It’s easier to do the right thing when our spouse does the right thing.
We can usually respond correctly in those circumstances, can’t we? It’s not rocket science, it’s it’s just human nature. You be good to me and I’ll be good to you.
What about when your husband or wife isn’t being good to you . . . isn’t doing what is right?
Much, much tougher.
And, if we’re honest, we often cut ourselves a little slack when this happens, listening to the voice that says, “I’m justified in responding the way I did because of what he/she did.”
It is justice, of a kind . . . but not the biblical kind. It may feel right in the moment, to our flesh. Sin always initially feels right to our flesh. But . . .
God doesn’t draw such distinctions and make provisional allowances for our sin based on the difficult time we are having with our spouse. Instead, He says, “Be holy as I am holy.”
All the time, Lord?
Even when that person I’m married to does things that make me really angry?
Even when I am passed over?
When I feel uncared for and unloved?
Our flesh could never respond with a resolute “yes” to these questions. There’s just too much at stake, humanly speaking.
And what follows for wives from a prolonged experience in a loveless relationship?
A dry, lonely place.
But, even there, God wants your faithfulness.
And, it’s not just wives.
Many husbands write to me, telling of the empty, solitary life they lead with their sinful spouse. And, still, from them, too, God wants faithfulness when being faithful comes at a serious cost to the flesh.
In the quietness of the lonely hour, God’s message is unchanged, “Be holy as I am holy.”
It’s easy to love someone who is loving toward you. This is the point Jesus was making in The Sermon on the Mount in Matthew 5:46 – even “publicans” (the worst sort of person in 1st Century Jewish society) do that.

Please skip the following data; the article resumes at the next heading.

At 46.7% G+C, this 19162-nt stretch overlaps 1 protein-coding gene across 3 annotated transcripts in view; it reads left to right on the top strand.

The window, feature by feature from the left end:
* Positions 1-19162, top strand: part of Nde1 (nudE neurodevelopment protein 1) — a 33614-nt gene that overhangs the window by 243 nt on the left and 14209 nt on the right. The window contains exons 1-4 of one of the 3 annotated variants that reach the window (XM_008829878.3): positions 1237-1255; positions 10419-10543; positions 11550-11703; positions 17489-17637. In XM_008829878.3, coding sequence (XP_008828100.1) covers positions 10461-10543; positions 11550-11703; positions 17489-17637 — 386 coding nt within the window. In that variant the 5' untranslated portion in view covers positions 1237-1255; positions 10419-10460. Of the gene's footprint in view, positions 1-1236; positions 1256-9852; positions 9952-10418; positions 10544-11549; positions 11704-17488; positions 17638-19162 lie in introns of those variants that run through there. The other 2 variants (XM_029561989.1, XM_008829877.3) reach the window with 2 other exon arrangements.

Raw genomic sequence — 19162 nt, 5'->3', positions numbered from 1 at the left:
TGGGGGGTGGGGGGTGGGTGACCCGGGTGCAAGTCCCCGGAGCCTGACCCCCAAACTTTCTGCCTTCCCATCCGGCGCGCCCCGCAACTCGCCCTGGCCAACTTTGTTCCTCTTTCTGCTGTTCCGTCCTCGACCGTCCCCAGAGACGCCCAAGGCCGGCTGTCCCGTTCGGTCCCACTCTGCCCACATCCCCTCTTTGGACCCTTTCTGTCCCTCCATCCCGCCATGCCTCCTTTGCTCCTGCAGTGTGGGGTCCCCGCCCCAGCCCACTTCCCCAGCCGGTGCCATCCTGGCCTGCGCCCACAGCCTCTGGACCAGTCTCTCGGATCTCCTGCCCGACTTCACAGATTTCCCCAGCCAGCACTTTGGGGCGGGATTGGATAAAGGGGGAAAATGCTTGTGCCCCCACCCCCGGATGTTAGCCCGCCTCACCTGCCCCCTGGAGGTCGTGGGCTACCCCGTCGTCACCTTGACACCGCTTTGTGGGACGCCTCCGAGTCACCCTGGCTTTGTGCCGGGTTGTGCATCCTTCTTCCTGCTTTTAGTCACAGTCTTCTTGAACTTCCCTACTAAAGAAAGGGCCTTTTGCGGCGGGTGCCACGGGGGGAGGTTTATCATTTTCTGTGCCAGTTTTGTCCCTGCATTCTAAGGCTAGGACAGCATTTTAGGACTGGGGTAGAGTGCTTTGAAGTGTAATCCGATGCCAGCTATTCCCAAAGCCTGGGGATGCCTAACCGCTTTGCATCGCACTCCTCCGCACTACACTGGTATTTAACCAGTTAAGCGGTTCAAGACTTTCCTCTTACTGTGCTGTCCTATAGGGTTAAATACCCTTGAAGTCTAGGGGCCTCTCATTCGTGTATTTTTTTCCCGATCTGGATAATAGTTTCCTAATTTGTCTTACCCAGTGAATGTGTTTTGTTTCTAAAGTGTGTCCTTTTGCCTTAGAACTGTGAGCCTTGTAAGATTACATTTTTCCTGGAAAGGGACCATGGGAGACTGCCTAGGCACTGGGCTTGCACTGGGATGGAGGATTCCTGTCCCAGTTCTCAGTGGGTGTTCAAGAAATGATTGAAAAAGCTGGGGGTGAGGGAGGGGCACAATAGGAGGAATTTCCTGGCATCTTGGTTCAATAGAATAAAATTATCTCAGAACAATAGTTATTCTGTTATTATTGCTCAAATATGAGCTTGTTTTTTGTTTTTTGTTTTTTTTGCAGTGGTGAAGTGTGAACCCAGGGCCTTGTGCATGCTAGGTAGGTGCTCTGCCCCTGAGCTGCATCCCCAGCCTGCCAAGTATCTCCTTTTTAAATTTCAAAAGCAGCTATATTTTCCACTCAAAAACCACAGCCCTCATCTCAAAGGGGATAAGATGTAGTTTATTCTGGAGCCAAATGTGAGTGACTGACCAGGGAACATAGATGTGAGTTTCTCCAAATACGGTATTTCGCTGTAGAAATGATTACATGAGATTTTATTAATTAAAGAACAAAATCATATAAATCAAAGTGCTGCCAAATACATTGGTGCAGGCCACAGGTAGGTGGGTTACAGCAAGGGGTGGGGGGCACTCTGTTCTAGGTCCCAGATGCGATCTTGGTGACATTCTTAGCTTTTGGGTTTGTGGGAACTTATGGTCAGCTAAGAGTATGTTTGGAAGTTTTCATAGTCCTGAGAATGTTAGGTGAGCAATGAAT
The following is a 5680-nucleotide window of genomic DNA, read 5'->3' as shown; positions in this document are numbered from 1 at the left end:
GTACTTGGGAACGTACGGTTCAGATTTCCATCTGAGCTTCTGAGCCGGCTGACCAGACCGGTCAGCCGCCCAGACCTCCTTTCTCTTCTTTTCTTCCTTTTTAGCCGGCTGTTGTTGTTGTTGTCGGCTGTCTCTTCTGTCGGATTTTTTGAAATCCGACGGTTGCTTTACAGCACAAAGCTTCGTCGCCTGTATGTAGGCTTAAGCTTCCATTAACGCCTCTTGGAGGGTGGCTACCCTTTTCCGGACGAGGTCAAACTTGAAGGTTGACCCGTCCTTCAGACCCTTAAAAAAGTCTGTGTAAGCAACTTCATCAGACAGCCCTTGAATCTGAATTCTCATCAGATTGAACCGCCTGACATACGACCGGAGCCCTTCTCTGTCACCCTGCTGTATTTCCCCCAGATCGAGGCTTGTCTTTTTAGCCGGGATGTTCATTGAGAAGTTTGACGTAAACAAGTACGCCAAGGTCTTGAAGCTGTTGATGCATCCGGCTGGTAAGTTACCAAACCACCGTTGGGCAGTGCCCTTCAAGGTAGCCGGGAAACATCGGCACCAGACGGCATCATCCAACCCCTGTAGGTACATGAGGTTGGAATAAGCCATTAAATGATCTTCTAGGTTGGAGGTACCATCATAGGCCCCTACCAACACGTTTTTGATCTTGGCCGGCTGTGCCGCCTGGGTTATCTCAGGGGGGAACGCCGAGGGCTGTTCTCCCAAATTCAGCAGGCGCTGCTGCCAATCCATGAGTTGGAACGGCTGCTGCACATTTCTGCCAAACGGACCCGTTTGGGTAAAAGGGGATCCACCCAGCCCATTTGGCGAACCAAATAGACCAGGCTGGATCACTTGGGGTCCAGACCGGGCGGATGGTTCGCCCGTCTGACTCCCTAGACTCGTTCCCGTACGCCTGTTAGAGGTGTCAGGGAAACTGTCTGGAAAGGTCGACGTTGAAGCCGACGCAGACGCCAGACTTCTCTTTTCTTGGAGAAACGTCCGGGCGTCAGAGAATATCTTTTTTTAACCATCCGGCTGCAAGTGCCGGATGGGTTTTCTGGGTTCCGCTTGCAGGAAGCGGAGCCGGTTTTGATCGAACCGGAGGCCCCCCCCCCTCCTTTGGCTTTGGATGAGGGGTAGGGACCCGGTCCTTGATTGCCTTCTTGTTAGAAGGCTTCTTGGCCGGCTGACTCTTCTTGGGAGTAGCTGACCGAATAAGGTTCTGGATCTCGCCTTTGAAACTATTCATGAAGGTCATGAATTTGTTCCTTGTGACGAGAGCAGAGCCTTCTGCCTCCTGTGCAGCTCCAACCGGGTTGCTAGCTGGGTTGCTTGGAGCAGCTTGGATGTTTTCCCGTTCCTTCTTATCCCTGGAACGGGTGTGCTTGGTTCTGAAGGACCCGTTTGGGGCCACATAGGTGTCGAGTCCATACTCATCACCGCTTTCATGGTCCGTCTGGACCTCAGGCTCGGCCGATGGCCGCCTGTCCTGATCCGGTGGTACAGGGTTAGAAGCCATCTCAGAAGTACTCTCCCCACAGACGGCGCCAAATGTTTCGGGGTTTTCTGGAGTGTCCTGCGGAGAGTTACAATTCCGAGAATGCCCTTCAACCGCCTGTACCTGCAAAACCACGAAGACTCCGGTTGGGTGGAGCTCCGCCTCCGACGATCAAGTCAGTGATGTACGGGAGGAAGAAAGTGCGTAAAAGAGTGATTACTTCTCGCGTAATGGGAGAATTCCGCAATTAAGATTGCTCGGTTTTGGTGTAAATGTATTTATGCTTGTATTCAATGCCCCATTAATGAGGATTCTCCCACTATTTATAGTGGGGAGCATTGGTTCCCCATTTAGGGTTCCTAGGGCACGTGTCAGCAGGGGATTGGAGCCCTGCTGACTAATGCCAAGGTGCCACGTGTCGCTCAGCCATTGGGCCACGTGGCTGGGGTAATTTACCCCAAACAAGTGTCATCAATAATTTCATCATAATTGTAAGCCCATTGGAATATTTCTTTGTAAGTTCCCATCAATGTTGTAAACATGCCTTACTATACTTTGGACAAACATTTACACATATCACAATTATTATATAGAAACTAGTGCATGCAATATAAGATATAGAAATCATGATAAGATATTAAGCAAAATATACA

God’s call to true believers (Christian couples!) is not for faithfulness only when things are going well but in the hard times every couple eventually faces. The mettle of our faith is revealed – is proven out – in the crucible of difficult relationships.
Someone else’s sin (your spouse’s, for instance) does not prevent you and me from walking in holiness before God.
What Holiness Doesn’t Mean
Being holy does not mean not becoming angry. The Word says, “Be angry but don’t sin.” Ephesians 4:26
Being holy does not mean looking the other way in the face of ongoing sin. If you have a spouse who is walking in sin, apply the steps outlined in Matthew 18.
Being holy does not mean denying who you are and stuffing your feelings until you’re ready to explode. Involve others – Godly, older mentors who can shine biblical light on the path before you.
Being holy does not mean continuing to live in physically abusive circumstances. Get out and away ASAP.
But, being holy does mean not responding in sin when you are sinned against. And, you can do it because the Spirit of God indwells you, has empowered you and because sin doesn’t have dominion over you. Galatians 5:16 says if you walk in the Spirit you won’t fulfill the desires of the flesh.
Romans 6 says, . . .Consider your selves dead to sin but alive unto God through Jesus Christ our Lord. Let not sin therefore reign in your mortal body, that you should obey it in the lusts thereof. . . . . For sin shall not have dominion over you . . . Being then made free from sin, you became the servants of righteousness.
You are not a servant of sin. You are not under it’s dominion. You don’t have to do it’s bidding.
You are the servant of righteousness – even (especially) in life’s most challenging moments. God has given us the Spirit, the power, and the authority to say “no” to our impulse to respond in sin.
Will you embrace who you are in Christ and God’s call on your life to “Be holy as I am holy”— in this moment, during this day, in this pilgrimage He has not only called you to walk but is walking with you, right now?
Godliness in the face of being wronged in marriage is a powerful testimony – the testimony God desires for your life.
Matthew Jacobson has been in the book publishing industry for 22 years and is currently the president of Loyal Arts Literary Agency. For the last 10 years, he’s served as a teaching elder in his local Church. Matthew and his beautiful bride of 21 years, Lisa, raise their 8 children in the Pacific NW. You can join him at his blog by clicking here: MatthewLJacobson.com or find Matthew on facebook.